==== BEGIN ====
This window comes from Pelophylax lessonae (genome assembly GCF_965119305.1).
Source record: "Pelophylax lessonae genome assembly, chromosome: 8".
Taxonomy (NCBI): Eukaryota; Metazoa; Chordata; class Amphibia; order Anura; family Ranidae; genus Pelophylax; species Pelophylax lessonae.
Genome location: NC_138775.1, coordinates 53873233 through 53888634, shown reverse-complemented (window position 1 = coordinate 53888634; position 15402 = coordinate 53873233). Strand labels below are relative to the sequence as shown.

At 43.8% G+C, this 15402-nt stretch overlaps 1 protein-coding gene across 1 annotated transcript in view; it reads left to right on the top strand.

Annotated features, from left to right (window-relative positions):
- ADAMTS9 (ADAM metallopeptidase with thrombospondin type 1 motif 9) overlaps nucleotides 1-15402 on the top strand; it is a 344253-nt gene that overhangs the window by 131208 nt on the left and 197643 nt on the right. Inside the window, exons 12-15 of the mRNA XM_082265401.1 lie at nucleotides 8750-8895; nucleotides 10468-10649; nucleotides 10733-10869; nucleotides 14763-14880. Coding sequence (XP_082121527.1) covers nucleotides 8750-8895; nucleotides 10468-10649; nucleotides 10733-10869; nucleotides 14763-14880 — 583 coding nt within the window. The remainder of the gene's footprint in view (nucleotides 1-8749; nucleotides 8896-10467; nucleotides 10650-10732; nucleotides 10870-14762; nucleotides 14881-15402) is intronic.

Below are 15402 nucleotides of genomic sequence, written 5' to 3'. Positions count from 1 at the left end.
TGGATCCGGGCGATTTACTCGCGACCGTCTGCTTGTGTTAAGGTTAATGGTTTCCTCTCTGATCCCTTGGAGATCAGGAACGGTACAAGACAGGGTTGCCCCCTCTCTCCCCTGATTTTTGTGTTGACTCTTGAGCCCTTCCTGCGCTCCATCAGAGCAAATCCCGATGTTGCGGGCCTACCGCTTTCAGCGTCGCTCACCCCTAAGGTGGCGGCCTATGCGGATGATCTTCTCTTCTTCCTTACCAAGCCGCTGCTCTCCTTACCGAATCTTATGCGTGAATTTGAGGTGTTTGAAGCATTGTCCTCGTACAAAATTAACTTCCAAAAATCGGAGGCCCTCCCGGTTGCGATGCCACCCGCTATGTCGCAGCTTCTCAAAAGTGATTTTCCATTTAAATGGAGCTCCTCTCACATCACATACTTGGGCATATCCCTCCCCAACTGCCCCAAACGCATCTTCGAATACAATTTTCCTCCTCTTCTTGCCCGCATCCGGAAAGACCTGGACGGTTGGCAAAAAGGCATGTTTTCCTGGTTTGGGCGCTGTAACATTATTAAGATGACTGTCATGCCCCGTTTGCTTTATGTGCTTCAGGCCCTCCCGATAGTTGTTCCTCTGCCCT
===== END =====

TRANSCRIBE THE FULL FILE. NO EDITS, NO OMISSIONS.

This window comes from Pelophylax lessonae (genome assembly GCF_965119305.1).
Source record: "Pelophylax lessonae genome assembly, chromosome: 8".
Taxonomy (NCBI): Eukaryota; Metazoa; Chordata; class Amphibia; order Anura; family Ranidae; genus Pelophylax; species Pelophylax lessonae.
Genome location: NC_138775.1, coordinates 53873233 through 53888634, shown reverse-complemented (window position 1 = coordinate 53888634; position 15402 = coordinate 53873233). Strand labels below are relative to the sequence as shown.

At 43.8% G+C, this 15402-nt stretch overlaps 1 protein-coding gene across 1 annotated transcript in view; it reads left to right on the top strand.

Annotated features, from left to right (window-relative positions):
- ADAMTS9 (ADAM metallopeptidase with thrombospondin type 1 motif 9) overlaps nucleotides 1-15402 on the top strand; it is a 344253-nt gene that overhangs the window by 131208 nt on the left and 197643 nt on the right. Inside the window, exons 12-15 of the mRNA XM_082265401.1 lie at nucleotides 8750-8895; nucleotides 10468-10649; nucleotides 10733-10869; nucleotides 14763-14880. Coding sequence (XP_082121527.1) covers nucleotides 8750-8895; nucleotides 10468-10649; nucleotides 10733-10869; nucleotides 14763-14880 — 583 coding nt within the window. The remainder of the gene's footprint in view (nucleotides 1-8749; nucleotides 8896-10467; nucleotides 10650-10732; nucleotides 10870-14762; nucleotides 14881-15402) is intronic.

Below are 15402 nucleotides of genomic sequence, written 5' to 3'. Positions count from 1 at the left end.
TGGATCCGGGCGATTTACTCGCGACCGTCTGCTTGTGTTAAGGTTAATGGTTTCCTCTCTGATCCCTTGGAGATCAGGAACGGTACAAGACAGGGTTGCCCCCTCTCTCCCCTGATTTTTGTGTTGACTCTTGAGCCCTTCCTGCGCTCCATCAGAGCAAATCCCGATGTTGCGGGCCTACCGCTTTCAGCGTCGCTCACCCCTAAGGTGGCGGCCTATGCGGATGATCTTCTCTTCTTCCTTACCAAGCCGCTGCTCTCCTTACCGAATCTTATGCGTGAATTTGAGGTGTTTGAAGCATTGTCCTCGTACAAAATTAACTTCCAAAAATCGGAGGCCCTCCCGGTTGCGATGCCACCCGCTATGTCGCAGCTTCTCAAAAGTGATTTTCCATTTAAATGGAGCTCCTCTCACATCACATACTTGGGCATATCCCTCCCCAACTGCCCCAAACGCATCTTCGAATACAATTTTCCTCCTCTTCTTGCCCGCATCCGGAAAGACCTGGACGGTTGGCAAAAAGGCATGTTTTCCTGGTTTGGGCGCTGTAACATTATTAAGATGACTGTCATGCCCCGTTTGCTTTATGTGCTTCAGGCCCTCCCGATAGTTGTTCCTCTGCCCT